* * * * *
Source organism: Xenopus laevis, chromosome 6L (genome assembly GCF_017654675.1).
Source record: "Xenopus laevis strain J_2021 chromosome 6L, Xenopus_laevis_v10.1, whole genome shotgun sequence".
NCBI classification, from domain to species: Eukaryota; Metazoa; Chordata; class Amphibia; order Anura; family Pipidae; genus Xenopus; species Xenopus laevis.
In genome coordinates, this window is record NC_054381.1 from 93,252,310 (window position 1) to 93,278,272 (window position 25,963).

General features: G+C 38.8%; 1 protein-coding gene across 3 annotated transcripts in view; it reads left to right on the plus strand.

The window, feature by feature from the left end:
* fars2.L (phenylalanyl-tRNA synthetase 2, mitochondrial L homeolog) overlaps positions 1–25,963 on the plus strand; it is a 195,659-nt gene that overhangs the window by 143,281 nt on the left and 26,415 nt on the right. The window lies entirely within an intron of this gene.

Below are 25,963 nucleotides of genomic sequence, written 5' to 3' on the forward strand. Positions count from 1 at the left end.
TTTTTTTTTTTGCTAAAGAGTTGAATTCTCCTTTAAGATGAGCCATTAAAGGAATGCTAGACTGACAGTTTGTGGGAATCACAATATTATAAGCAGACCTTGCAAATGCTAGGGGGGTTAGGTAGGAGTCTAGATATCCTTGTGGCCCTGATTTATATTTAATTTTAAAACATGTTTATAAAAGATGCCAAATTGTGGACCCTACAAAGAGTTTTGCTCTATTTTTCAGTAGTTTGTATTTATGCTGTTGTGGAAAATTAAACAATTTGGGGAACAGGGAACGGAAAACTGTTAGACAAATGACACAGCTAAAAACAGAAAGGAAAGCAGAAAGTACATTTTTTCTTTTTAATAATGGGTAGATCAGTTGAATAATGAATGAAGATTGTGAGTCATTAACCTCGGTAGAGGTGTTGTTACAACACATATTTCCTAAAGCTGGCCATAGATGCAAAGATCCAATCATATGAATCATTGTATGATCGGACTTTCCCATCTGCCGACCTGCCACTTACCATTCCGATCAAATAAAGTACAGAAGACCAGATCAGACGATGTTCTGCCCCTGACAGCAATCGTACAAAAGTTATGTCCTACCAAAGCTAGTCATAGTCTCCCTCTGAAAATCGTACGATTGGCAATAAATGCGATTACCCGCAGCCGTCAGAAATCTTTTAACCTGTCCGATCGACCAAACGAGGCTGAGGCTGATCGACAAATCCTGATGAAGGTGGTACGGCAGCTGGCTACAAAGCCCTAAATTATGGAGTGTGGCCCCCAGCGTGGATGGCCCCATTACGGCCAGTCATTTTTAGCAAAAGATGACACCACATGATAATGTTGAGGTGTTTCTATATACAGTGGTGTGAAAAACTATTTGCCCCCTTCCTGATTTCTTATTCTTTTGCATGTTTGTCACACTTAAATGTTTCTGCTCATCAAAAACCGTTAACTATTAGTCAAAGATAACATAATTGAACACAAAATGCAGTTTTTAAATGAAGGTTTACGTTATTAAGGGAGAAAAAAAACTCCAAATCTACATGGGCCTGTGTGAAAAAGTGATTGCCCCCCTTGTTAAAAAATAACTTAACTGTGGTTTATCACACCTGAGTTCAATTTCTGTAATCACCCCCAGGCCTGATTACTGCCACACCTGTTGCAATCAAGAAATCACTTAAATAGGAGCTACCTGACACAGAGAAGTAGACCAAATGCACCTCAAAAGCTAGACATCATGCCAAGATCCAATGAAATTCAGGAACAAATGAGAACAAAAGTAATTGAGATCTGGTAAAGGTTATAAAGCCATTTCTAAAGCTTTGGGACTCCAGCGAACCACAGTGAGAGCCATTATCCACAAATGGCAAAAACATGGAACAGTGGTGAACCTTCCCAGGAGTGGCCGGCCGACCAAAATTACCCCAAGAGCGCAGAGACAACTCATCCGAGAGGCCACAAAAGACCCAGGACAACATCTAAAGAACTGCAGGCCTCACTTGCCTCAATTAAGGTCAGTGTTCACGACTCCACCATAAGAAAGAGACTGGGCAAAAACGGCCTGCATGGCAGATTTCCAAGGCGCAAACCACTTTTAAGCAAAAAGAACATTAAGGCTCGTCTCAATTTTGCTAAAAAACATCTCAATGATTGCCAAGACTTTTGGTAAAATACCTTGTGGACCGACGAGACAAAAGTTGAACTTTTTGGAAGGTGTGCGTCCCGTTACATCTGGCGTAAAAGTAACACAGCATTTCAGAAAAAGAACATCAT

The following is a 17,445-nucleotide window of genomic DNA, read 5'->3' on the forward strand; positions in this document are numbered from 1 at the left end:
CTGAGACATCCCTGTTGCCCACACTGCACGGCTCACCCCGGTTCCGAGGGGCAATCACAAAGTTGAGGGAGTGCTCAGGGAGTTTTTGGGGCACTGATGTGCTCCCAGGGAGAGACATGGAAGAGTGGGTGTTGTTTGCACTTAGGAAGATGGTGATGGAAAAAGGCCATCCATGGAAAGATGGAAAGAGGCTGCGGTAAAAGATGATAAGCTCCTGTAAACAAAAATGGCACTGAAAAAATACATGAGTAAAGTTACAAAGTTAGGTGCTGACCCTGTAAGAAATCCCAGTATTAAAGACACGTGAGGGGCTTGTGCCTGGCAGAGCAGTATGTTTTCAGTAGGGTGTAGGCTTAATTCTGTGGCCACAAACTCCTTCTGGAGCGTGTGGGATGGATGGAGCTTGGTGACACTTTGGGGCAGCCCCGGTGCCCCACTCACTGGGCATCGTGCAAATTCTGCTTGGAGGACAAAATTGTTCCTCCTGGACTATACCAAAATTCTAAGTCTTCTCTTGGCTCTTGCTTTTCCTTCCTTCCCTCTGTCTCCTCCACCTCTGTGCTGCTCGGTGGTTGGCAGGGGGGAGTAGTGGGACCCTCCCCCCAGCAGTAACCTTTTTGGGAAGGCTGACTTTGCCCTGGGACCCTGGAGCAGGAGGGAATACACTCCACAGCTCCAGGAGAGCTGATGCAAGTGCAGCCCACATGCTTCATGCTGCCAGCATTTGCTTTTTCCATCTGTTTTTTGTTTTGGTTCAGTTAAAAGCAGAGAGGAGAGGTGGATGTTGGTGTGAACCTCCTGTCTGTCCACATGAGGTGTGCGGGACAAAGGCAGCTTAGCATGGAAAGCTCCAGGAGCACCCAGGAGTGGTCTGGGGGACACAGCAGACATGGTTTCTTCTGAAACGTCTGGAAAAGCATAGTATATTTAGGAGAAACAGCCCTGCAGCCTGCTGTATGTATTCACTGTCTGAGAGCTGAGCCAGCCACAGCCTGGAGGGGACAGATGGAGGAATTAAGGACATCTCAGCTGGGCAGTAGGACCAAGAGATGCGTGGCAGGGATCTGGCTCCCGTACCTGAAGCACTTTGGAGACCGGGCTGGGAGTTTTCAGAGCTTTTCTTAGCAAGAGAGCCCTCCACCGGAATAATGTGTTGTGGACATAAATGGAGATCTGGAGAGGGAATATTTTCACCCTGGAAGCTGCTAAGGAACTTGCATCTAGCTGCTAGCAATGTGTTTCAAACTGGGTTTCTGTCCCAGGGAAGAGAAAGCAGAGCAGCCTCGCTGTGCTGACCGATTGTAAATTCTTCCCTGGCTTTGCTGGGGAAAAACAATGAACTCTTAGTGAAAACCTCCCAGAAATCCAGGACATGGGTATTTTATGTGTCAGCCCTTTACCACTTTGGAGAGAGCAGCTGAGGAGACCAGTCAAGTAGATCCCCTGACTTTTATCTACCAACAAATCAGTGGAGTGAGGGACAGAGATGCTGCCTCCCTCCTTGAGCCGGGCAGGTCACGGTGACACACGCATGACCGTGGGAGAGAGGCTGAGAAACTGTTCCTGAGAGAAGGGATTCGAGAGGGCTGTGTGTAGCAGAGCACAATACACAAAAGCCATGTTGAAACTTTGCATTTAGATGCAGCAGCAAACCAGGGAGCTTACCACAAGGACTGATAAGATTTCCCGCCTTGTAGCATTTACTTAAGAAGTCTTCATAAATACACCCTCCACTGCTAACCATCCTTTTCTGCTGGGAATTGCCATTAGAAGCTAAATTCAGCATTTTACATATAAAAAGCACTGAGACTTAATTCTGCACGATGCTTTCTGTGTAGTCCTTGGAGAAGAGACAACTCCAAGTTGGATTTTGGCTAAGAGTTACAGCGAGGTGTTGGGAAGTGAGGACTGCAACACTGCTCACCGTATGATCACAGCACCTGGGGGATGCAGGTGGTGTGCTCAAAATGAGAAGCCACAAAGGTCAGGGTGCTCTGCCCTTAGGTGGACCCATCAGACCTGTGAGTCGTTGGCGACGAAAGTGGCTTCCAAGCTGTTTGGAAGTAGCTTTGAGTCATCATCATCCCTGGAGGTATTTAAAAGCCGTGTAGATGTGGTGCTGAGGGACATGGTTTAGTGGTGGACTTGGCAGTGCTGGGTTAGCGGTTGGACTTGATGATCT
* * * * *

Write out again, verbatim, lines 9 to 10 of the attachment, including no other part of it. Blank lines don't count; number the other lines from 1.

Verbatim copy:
TTTTTTTTTTTGCTAAAGAGTTGAATTCTCCTTTAAGATGAGCCATTAAAGGAATGCTAGACTGACAGTTTGTGGGAATCACAATATTATAAGCAGACCTTGCAAATGCTAGGGGGGTTAGGTAGGAGTCTAGATATCCTTGTGGCCCTGATTTATATTTAATTTTAAAACATGTTTATAAAAGATGCCAAATTGTGGACCCTACAAAGAGTTTTGCTCTATTTTTCAGTAGTTTGTATTTATGCTGTTGTGGAAAATTAAACAATTTGGGGAACAGGGAACGGAAAACTGTTAGACAAATGACACAGCTAAAAACAGAAAGGAAAGCAGAAAGTACATTTTTTCTTTTTAATAATGGGTAGATCAGTTGAATAATGAATGAAGATTGTGAGTCATTAACCTCGGTAGAGGTGTTGTTACAACACATATTTCCTAAAGCTGGCCATAGATGCAAAGATCCAATCATATGAATCATTGTATGATCGGACTTTCCCATCTGCCGACCTGCCACTTACCATTCCGATCAAATAAAGTACAGAAGACCAGATCAGACGATGTTCTGCCCCTGACAGCAATCGTACAAAAGTTATGTCCTACCAAAGCTAGTCATAGTCTCCCTCTGAAAATCGTACGATTGGCAATAAATGCGATTACCCGCAGCCGTCAGAAATCTTTTAACCTGTCCGATCGACCAAACGAGGCTGAGGCTGATCGACAAATCCTGATGAAGGTGGTACGGCAGCTGGCTACAAAGCCCTAAATTATGGAGTGTGGCCCCCAGCGTGGATGGCCCCATTACGGCCAGTCATTTTTAGCAAAAGATGACACCACATGATAATGTTGAGGTGTTTCTATATACAGTGGTGTGAAAAACTATTTGCCCCCTTCCTGATTTCTTATTCTTTTGCATGTTTGTCACACTTAAATGTTTCTGCTCATCAAAAACCGTTAACTATTAGTCAAAGATAACATAATTGAACACAAAATGCAGTTTTTAAATGAAGGTTTACGTTATTAAGGGAGAAAAAAAACTCCAAATCTACATGGGCCTGTGTGAAAAAGTGATTGCCCCCCTTGTTAAAAAATAACTTAACTGTGGTTTATCACACCTGAGTTCAATTTCTGTAATCACCCCCAGGCCTGATTACTGCCACACCTGTTGCAATCAAGAAATCACTTAAATAGGAGCTACCTGACACAGAGAAGTAGACCAAATGCACCTCAAAAGCTAGACATCATGCCAAGATCCAATGAAATTCAGGAACAAATGAGAACAAAAGTAATTGAGATCTGGTAAAGGTTATAAAGCCATTTCTAAAGCTTTGGGACTCCAGCGAACCACAGTGAGAGCCATTATCCACAAATGGCAAAAACATGGAACAGTGGTGAACCTTCCCAGGAGTGGCCGGCCGACCAAAATTACCCCAAGAGCGCAGAGACAACTCATCCGAGAGGCCACAAAAGACCCAGGACAACATCTAAAGAACTGCAGGCCTCACTTGCCTCAATTAAGGTCAGTGTTCACGACTCCACCATAAGAAAGAGACTGGGCAAAAACGGCCTGCATGGCAGATTTCCAAGGCGCAAACCACTTTTAAGCAAAAAGAACATTAAGGCTCGTCTCAATTTTGCTAAAAAACATCTCAATGATTGCCAAGACTTTTGGTAAAATACCTTGTGGACCGACGAGACAAAAGTTGAACTTTTTGGAAGGTGTGCGTCCCGTTACATCTGGCGTAAAAGTAACACAGCATTTCAGAAAAAGAACATCAT

The following is a 17,445-nucleotide window of genomic DNA, read 5'->3' on the forward strand; positions in this document are numbered from 1 at the left end: